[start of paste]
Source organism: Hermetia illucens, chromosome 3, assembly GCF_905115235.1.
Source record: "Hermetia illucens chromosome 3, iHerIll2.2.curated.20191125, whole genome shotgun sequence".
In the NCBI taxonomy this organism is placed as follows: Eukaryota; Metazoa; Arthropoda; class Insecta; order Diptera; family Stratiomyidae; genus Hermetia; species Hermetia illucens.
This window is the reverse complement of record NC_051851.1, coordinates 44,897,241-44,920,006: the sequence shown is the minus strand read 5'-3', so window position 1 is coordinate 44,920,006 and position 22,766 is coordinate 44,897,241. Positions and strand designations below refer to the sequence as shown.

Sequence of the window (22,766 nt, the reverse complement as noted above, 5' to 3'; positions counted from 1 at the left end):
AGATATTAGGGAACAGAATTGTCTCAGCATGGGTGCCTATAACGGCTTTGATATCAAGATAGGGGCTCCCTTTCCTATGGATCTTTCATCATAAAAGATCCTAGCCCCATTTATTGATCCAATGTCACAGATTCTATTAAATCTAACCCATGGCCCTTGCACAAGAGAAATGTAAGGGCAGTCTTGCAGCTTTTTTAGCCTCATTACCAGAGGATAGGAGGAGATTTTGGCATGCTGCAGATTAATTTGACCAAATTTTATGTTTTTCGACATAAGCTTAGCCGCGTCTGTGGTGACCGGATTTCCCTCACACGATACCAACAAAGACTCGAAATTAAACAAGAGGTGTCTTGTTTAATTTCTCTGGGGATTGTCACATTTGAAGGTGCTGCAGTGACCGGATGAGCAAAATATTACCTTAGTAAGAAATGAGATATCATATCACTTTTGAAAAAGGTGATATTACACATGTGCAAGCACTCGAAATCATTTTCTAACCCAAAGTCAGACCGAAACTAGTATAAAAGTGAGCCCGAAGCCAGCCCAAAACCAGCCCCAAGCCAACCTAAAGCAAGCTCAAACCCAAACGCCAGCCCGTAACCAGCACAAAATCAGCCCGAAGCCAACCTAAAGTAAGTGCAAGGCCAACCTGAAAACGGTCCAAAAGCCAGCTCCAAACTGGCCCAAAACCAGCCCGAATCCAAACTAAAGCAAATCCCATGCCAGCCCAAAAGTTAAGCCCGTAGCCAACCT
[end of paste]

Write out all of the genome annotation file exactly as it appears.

Source organism: Hermetia illucens, chromosome 3, assembly GCF_905115235.1.
Source record: "Hermetia illucens chromosome 3, iHerIll2.2.curated.20191125, whole genome shotgun sequence".
In the NCBI taxonomy this organism is placed as follows: Eukaryota; Metazoa; Arthropoda; class Insecta; order Diptera; family Stratiomyidae; genus Hermetia; species Hermetia illucens.
This window is the reverse complement of record NC_051851.1, coordinates 44,897,241-44,920,006: the sequence shown is the minus strand read 5'-3', so window position 1 is coordinate 44,920,006 and position 22,766 is coordinate 44,897,241. Positions and strand designations below refer to the sequence as shown.

Sequence of the window (22,766 nt, the reverse complement as noted above, 5' to 3'; positions counted from 1 at the left end):
AGATATTAGGGAACAGAATTGTCTCAGCATGGGTGCCTATAACGGCTTTGATATCAAGATAGGGGCTCCCTTTCCTATGGATCTTTCATCATAAAAGATCCTAGCCCCATTTATTGATCCAATGTCACAGATTCTATTAAATCTAACCCATGGCCCTTGCACAAGAGAAATGTAAGGGCAGTCTTGCAGCTTTTTTAGCCTCATTACCAGAGGATAGGAGGAGATTTTGGCATGCTGCAGATTAATTTGACCAAATTTTATGTTTTTCGACATAAGCTTAGCCGCGTCTGTGGTGACCGGATTTCCCTCACACGATACCAACAAAGACTCGAAATTAAACAAGAGGTGTCTTGTTTAATTTCTCTGGGGATTGTCACATTTGAAGGTGCTGCAGTGACCGGATGAGCAAAATATTACCTTAGTAAGAAATGAGATATCATATCACTTTTGAAAAAGGTGATATTACACATGTGCAAGCACTCGAAATCATTTTCTAACCCAAAGTCAGACCGAAACTAGTATAAAAGTGAGCCCGAAGCCAGCCCAAAACCAGCCCCAAGCCAACCTAAAGCAAGCTCAAACCCAAACGCCAGCCCGTAACCAGCACAAAATCAGCCCGAAGCCAACCTAAAGTAAGTGCAAGGCCAACCTGAAAACGGTCCAAAAGCCAGCTCCAAACTGGCCCAAAACCAGCCCGAATCCAAACTAAAGCAAATCCCATGCCAGCCCAAAAGTTAAGCCCGTAGCCAACCT